Efron et al. (2001) proposed empirical Bayes formulation of the frequentist Benjamini and Hochbergs False Discovery Rate method (Benjamini and Hochberg,1995). This article attempts to unify the `two cultures' using concepts of comparison density and distribution function. We have also shown how almost all of the existing local fdr methods can be viewed as proposing various model specification for comparison density - unifies the vast literature of false discovery methods under one concept and notation.
How many statistical inference tools we have for inference from massive data? A huge number, but only when we are ready to assume the given database is homogenous, consisting of a large cohort of "similar" cases. Why we need the homogeneity assumption? To make `learning from the experience of others' or `borrowing strength' possible. But, what if, we are dealing with a massive database of heterogeneous cases (which is a norm in almost all modern data-science applications including neuroscience, genomics, healthcare, and astronomy)? How many methods we have in this situation? Not much, if not ZERO. Why? It's not obvious how to go about gathering strength when each piece of information is fuzzy. The danger is that, if we include irrelevant cases, borrowing information might heavily damage the quality of the inference! This raises some fundamental questions for big data inference: When (not) to borrow? Whom (not) to borrow? How (not) to borrow? These questions are at the heart of the "Problem of Relevance" in statistical inference -- a puzzle that has remained too little addressed since its inception nearly half a century ago. Here we offer the first practical theory of relevance with precisely describable statistical formulation and algorithm. Through examples, we demonstrate how our new statistical perspective answers previously unanswerable questions in a realistic and feasible way.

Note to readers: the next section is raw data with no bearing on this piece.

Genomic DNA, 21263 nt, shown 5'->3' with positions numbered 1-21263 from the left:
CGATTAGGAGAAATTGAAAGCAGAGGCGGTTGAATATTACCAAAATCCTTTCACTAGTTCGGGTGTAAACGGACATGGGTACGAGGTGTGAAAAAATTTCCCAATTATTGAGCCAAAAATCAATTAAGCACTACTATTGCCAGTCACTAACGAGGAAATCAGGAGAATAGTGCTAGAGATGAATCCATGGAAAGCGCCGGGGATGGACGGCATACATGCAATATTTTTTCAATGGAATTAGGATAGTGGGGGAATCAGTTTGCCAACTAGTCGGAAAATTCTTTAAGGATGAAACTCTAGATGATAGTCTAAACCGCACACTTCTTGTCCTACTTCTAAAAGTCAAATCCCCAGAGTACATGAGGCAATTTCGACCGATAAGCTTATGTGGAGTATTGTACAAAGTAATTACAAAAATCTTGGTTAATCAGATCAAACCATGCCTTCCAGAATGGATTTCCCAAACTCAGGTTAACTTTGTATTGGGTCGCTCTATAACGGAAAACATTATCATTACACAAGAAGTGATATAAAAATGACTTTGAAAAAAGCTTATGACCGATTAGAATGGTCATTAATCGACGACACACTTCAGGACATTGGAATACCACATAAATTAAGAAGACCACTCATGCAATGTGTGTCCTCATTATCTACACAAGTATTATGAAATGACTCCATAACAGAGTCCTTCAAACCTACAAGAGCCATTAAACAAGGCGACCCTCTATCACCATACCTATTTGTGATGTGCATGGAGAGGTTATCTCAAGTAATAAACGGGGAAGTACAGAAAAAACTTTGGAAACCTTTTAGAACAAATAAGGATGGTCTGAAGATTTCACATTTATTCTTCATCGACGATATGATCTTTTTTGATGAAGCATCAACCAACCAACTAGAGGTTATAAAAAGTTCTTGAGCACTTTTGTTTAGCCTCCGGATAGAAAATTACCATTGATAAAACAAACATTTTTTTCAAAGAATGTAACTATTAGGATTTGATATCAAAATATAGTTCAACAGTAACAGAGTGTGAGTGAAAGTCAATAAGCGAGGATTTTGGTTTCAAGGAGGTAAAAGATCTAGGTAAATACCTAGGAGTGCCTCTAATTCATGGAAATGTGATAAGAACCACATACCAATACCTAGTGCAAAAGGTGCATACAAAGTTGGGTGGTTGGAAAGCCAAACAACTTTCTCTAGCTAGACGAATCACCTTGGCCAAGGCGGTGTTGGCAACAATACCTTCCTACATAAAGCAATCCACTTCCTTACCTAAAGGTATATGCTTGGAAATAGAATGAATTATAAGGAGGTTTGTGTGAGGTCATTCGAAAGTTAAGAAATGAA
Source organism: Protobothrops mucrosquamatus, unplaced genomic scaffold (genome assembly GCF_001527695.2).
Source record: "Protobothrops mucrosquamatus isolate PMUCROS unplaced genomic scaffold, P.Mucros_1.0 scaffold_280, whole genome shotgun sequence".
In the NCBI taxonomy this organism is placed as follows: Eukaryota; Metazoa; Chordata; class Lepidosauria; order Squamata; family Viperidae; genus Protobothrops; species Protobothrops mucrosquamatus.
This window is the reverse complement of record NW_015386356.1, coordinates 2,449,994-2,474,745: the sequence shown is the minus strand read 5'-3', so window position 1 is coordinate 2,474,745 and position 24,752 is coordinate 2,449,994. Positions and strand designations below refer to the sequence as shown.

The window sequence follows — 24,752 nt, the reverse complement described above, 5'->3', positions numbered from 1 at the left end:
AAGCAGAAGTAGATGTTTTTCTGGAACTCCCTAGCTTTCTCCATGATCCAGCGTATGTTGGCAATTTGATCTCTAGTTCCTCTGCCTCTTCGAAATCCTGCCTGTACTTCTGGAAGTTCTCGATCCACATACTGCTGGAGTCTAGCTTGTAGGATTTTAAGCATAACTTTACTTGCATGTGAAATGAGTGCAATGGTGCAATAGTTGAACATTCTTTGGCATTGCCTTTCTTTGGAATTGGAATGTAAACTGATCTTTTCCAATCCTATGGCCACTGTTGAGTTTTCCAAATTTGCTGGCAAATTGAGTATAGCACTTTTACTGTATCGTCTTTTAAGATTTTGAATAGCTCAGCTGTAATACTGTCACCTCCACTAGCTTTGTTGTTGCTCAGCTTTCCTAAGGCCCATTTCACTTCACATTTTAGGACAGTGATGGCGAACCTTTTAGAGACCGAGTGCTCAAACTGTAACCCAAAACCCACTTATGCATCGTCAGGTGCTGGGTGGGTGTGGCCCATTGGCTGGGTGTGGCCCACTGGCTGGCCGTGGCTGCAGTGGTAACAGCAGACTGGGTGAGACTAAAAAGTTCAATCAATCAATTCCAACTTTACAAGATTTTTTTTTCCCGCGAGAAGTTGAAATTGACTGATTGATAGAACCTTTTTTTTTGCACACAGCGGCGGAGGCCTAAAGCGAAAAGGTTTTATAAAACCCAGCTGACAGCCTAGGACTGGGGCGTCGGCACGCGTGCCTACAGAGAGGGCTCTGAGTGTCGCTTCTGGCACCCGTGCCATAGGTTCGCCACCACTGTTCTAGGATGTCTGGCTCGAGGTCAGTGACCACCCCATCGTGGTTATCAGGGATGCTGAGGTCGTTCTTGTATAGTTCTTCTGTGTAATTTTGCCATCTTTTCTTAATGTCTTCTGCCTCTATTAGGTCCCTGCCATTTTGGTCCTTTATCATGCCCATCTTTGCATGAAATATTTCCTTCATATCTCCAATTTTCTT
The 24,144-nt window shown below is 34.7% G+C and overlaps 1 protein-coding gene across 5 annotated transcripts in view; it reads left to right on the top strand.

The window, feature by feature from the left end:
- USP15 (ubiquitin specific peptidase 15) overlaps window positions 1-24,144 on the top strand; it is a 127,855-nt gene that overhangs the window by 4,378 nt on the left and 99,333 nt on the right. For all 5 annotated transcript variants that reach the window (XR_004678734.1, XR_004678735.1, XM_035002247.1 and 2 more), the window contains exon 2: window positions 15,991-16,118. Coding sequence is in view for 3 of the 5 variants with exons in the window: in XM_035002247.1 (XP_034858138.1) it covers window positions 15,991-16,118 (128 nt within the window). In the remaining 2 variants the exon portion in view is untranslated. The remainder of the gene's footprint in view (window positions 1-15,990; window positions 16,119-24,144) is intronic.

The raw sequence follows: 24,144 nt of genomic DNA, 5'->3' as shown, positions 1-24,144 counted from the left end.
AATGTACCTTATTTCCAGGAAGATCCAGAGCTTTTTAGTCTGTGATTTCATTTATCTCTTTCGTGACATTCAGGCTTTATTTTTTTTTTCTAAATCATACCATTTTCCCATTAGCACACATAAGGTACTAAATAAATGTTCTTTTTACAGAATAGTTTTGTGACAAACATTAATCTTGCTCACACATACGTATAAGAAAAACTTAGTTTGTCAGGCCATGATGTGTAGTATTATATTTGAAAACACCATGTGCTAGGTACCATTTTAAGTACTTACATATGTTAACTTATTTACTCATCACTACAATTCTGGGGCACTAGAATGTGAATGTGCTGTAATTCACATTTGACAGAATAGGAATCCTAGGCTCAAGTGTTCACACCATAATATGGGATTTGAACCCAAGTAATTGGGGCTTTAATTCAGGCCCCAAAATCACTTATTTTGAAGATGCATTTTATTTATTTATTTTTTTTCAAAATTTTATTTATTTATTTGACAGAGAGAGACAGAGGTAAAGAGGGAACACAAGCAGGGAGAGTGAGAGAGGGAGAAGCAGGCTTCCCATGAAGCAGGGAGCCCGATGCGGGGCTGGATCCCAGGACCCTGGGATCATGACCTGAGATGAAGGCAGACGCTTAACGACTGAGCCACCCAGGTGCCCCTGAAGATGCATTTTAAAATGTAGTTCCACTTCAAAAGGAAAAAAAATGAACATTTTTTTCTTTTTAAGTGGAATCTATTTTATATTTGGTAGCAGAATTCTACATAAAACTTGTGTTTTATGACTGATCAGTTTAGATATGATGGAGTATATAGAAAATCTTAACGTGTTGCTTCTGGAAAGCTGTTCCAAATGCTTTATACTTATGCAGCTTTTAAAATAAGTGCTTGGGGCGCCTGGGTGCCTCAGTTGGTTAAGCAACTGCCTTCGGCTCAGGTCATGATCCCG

We consider the problem of large-scale inference on the row or column variables of data in the form of a matrix. Often this data is transposable, meaning that both the row variables and column variables are of potential interest. An example of this scenario is detecting significant genes in microarrays when the samples or arrays may be dependent due to underlying relationships. We study the effect of both row and column correlations on commonly used test-statistics, null distributions, and multiple testing procedures, by explicitly modeling the covariances with the matrix-variate normal distribution. Using this model, we give both theoretical and simulation results revealing the problems associated with using standard statistical methodology on transposable data. We solve these problems by estimating the row and column covariances simultaneously, with transposable regularized covariance models, and de-correlating or sphering the data as a pre-processing step. Under reasonable assumptions, our method gives test statistics that follow the scaled theoretical null distribution and are approximately independent. Simulations based on various models with structured and observed covariances from real microarray data reveal that our method offers substantial improvements in two areas: 1) increased statistical power and 2) correct estimation of false discovery rates.
We revisit the problem of feature selection in linear discriminant analysis (LDA), that is, when features are correlated. First, we introduce a pooled centroids formulation of the multiclass LDA predictor function, in which the relative weights of Mahalanobis-transformed predictors are given by correlation-adjusted $t$-scores (cat scores). Second, for feature selection we propose thresholding cat scores by controlling false nondiscovery rates (FNDR). Third, training of the classifier is based on James--Stein shrinkage estimates of correlations and variances, where regularization parameters are chosen analytically without resampling. Overall, this results in an effective and computationally inexpensive framework for high-dimensional prediction with natural feature selection. The proposed shrinkage discriminant procedures are implemented in the R package ``sda'' available from the R repository CRAN.
With recent advances in high throughput technology, researchers often find themselves running a large number of hypothesis tests (thousands+) and esti- mating a large number of effect-sizes. Generally there is particular interest in those effects estimated to be most extreme. Unfortunately naive estimates of these effect-sizes (even after potentially accounting for multiplicity in a testing procedure) can be severely biased. In this manuscript we explore this bias from a frequentist perspective: we give a formal definition, and show that an oracle estimator using this bias dominates the naive maximum likelihood estimate. We give a resampling estimator to approximate this oracle, and show that it works well on simulated data. We also connect this to ideas in empirical Bayes.